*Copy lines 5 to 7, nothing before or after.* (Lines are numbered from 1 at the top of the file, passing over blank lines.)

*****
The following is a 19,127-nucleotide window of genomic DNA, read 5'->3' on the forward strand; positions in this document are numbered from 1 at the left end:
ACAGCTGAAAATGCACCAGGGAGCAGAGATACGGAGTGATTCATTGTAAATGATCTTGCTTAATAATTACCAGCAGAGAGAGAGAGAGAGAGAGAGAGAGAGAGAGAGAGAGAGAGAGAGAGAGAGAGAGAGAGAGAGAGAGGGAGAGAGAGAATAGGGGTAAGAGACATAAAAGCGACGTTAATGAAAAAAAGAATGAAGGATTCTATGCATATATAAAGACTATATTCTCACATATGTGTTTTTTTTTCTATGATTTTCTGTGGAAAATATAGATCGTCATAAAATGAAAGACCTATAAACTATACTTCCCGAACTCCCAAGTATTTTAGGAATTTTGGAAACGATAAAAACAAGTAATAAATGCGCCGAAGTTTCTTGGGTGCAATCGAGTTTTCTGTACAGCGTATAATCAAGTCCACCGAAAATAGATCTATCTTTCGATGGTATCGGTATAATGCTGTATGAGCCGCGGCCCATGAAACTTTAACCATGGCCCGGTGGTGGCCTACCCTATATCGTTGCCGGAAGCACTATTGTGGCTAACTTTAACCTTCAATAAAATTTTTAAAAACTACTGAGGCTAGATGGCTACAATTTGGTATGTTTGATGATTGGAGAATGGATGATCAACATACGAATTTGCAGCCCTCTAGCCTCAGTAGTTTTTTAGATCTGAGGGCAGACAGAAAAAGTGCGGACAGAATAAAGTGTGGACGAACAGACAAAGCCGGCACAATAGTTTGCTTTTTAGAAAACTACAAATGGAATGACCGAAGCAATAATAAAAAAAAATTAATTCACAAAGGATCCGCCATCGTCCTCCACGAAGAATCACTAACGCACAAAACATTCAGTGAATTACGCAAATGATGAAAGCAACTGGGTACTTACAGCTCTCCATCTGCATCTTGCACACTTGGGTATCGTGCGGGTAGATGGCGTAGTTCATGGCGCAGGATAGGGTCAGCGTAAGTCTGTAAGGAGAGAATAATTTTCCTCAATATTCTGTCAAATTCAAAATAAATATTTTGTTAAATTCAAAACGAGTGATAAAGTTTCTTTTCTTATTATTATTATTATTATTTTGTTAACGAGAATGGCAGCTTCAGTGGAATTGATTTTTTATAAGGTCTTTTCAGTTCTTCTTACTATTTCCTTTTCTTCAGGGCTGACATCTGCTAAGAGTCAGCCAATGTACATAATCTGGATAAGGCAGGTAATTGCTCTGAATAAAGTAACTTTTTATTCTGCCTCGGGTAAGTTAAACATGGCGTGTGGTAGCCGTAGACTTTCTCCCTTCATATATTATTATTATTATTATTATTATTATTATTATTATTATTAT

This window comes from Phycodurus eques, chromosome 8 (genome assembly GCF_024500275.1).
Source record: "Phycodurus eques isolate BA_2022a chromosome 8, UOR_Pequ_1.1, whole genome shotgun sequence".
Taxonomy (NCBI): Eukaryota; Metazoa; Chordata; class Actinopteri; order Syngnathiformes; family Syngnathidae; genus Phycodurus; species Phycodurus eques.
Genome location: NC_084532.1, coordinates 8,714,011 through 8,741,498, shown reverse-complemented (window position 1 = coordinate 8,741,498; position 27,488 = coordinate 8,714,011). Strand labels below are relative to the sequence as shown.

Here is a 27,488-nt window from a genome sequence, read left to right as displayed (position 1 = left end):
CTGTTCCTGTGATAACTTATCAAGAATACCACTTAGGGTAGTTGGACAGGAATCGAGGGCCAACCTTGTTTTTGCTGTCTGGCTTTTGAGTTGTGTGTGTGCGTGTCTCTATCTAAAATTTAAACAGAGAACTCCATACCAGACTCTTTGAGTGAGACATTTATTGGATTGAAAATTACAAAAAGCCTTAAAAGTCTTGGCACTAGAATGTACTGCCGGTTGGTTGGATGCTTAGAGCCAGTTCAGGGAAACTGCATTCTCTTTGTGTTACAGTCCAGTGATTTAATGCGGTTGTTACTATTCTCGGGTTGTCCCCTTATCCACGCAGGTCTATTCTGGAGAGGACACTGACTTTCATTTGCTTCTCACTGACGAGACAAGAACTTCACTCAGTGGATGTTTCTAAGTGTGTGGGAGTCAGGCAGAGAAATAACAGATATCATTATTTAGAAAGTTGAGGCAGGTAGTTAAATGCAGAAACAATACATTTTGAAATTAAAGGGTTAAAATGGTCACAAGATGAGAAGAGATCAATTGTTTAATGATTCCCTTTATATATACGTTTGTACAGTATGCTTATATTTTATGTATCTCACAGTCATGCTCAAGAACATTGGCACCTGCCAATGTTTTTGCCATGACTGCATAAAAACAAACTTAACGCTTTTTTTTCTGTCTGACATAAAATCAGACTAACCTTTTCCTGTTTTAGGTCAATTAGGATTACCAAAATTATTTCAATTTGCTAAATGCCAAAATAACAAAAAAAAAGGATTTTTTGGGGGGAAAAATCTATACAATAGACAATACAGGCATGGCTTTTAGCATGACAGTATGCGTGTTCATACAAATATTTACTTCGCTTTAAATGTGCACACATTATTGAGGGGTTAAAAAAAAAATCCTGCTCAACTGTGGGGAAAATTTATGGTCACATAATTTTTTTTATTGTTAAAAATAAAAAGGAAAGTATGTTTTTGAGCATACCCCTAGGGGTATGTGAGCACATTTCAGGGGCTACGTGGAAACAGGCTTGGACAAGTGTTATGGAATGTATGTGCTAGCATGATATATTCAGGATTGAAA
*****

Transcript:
Taxonomy (NCBI): Eukaryota; Metazoa; Chordata; class Actinopteri; order Syngnathiformes; family Syngnathidae; genus Phycodurus; species Phycodurus eques.
Genome location: NC_084532.1, coordinates 8,714,011 through 8,741,498, shown reverse-complemented (window position 1 = coordinate 8,741,498; position 27,488 = coordinate 8,714,011). Strand labels below are relative to the sequence as shown.

Here is a 27,488-nt window from a genome sequence, read left to right as displayed (position 1 = left end):